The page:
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New Bible for 70 million Chinese Christians! March 12, 2010

Posted by P, J, or J in Uncategorized.
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“For the first time since 1919, the 70 million Chinese Christians worldwide have access to an updated Bible in a language each can understand.”

The Revised Chinese Union Version (RCUV) ” provides an alternative to the Chinese Union Version, a translation that is filled with characters that are no longer commonly used and can be confusing to modern Chinese readers in more than 300,000 Chinese churches across the globe.

…Versions of the English Bible undergo revisions every 20 or 30 years to keep up with sizable changes within our modern language. Today, there are more than 40 English translations of the Bible available. But the Chinese people have not had an updated and widely accepted Bible translation in their own language for more than 90 years.”

see full article at www.demossnews.com/americanbible/news

Even though I spend my time trying to draw peoples’ attention to the fact that many people don’t even have a 90 year old translation they can turn to I was encouraged to read this news story.

I’ve spent ten of my 14 years with Wycliffe trying to communicate Vision 2025 ‘…to see a Bible translation program begun in every language that needs it’. But behind that vision, and it’s impressive targets, is a greater vision, that of transformed lives through people engaging with the Bible and knowing God more deeply through it.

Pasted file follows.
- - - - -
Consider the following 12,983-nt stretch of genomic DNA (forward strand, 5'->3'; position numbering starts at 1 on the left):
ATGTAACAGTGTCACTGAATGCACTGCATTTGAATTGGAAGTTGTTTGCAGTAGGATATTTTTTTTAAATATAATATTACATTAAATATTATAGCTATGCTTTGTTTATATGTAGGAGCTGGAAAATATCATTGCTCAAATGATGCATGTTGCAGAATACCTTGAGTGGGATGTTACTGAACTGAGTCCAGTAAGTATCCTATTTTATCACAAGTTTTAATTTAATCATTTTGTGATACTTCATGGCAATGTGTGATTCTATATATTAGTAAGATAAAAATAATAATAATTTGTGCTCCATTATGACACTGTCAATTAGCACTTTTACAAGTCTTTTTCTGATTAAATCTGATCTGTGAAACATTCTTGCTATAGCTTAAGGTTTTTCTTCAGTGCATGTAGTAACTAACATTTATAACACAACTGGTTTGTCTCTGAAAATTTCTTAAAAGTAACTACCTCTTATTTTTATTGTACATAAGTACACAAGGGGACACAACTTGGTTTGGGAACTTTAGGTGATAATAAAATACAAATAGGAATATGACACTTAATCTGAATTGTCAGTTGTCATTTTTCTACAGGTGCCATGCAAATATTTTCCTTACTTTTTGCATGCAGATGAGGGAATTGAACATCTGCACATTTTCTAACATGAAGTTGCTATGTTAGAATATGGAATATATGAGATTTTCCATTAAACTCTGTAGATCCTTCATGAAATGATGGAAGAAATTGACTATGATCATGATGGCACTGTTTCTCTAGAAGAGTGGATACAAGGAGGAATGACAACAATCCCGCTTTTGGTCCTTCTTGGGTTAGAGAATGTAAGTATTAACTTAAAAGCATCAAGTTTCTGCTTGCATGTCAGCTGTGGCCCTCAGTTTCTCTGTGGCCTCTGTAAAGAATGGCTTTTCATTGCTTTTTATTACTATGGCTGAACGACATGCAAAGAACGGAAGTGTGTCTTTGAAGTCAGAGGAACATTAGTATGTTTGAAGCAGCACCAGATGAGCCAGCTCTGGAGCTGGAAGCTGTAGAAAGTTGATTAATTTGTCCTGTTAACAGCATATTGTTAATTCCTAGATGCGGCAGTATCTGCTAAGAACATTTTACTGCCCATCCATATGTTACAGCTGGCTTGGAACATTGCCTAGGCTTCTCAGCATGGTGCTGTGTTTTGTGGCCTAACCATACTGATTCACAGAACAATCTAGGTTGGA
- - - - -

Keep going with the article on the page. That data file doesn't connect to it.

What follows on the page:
When I became a Christian I eagerly read through my NIV New Testament (NT 1st published 1973, full Bible 1978, and revised a few times since), I then struggled a bit trying to read a King James Version of the Old Testament (1st English translation legally available in 1611). I got along much better when I bought myself a Good News Bible (NT 1966, full Bible 1976). Before long I’d also discovered several other modern English translations. Since I started reading the Bible, English speakers have also seen the arrival of the NRSV, the Message, the NLT, the NIV inclusive language version …and countless new editions of existing translations aimed at making the Bible more accessible.

With translations still needing to begin in at least 2200 languages (in addition to the 2000 currently in progress worldwide) it’s easy for some of us to forget that speakers of a few of the 450 or so languages that do have the complete Bible might benefit from having it revised every 20, 30, or 90 years.

However much we focus on seeing translation started the goal is not simply about completed books, it is about complete lives.

Peter Brassington
Christian since 1989 …and still a work in progress.

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